Steve, I have no idea.... This post has been my first attemp at researching the subject. The LHBS (Homebrew USA)has some kits but I don't know where I'm gonna get my grapes from. I may contact a winery and near the harvest next year and get some Cab Franc grapes or something. But that obviously doesn't help me now. I feel like I got the beer process down good and to be quite honest don't know where to start for wine. I read alot of books on brewing beer and was looking for something here that would give me the basics. I guess the instructions are in the kit. What should I do, just go get a good kit and make it? Then ask questions as I go? Thanks for the reply.
Sounds like you should try a good quality kit. Follow the instructions, except extend the time frames once the wine is in carboy. I find that the books do not help much with kits. Some info in the books is actually contrary to accepted practice with a kit.
You can alos make wine from supermarket juices or frozen fruit or "a lot of other things".
Please weight this response as a 5 out a maximum of 10 (I'm a homebrewer that is relatively new to wine making).
If you discover a Charlie Papazian quality book for wine making in your research, please let me know.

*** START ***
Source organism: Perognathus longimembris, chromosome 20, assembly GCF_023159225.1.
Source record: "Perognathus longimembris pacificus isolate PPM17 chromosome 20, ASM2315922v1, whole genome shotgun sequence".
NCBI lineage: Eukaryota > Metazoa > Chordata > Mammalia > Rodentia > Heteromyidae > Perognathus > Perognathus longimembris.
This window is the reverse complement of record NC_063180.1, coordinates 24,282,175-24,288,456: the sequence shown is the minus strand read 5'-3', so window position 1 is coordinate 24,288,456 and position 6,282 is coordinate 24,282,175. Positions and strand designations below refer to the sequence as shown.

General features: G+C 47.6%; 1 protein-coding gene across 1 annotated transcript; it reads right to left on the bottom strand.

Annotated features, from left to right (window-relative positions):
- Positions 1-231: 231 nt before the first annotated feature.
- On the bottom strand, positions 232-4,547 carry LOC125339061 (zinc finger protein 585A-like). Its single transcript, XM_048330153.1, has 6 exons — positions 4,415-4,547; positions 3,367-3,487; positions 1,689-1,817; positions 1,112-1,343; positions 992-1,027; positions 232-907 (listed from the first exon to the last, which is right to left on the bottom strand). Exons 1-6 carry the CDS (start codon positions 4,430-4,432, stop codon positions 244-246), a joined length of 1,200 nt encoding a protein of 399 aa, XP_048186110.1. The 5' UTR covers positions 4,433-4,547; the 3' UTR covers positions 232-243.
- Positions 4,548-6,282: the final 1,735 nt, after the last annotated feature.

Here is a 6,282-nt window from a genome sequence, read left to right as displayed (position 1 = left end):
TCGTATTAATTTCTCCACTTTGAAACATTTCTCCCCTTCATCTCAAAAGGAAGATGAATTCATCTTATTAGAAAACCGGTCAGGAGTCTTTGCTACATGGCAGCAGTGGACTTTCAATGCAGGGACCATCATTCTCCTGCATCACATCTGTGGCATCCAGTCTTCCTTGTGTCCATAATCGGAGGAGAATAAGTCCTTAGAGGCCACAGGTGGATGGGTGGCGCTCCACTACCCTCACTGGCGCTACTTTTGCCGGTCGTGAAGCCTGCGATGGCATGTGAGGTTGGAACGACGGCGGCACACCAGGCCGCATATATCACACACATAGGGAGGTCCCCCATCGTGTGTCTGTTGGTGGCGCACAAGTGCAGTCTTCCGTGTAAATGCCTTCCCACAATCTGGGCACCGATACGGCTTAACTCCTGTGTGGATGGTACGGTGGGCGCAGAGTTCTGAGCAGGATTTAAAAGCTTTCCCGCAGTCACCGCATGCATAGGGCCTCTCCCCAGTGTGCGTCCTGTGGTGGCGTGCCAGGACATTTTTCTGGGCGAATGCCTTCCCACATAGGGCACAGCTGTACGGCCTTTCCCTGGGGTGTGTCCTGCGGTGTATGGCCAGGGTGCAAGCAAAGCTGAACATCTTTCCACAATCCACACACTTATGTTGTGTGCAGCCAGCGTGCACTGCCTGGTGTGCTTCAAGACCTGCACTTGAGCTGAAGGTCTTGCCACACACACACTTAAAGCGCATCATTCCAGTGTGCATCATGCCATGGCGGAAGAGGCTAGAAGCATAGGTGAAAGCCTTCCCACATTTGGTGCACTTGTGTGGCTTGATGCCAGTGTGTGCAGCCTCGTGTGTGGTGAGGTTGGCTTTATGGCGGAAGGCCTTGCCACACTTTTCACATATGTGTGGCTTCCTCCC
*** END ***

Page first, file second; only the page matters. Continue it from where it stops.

The standard here in VT seems to be C.J.J Berry's "First Steps in Winemaking". Covers a lot of area (country wines, etc.), originates in the UK, might be slightly outdated, index and table of contents leaves a lot to be desired, but worth the few dollars and time to read (IMHO). Be prepared to read it thoroughly and mark important pages with post-its to mark the things you didn't recognize or you think might be important. If you don't use the the post-its or other marking system, you are likely to find yourself hunting through the book later, if you read the book carefully.
As a beer homebrewer, I suggest there is enough of a difference between making wine and beer that even with a kit, you will want to read a winemaking book such as Berry's "First Steps".
please understand, this is not an endorsement, just the best I found here so far.
One book that I highly recommend for anyone seriously interested in winemaking, whether you're a novice or an experienced veteran, is Daniel Pambianchi's "Techniques in Home Winemaking: The Comprehensive Guide to Making Chateau-Style Wines." It focuses solely on grape wines, though, so if you're looking for recipes for country wines, you'll be out of luck. It's the most thorough and up-to-date book I have found so far. It covers pretty much every subject you'll need to know about and it has lots of handy tables and appendices for quick reference when you need them. If you can't get it at your local bookstore, I think you can order it online from the following website www.vehiculepress.com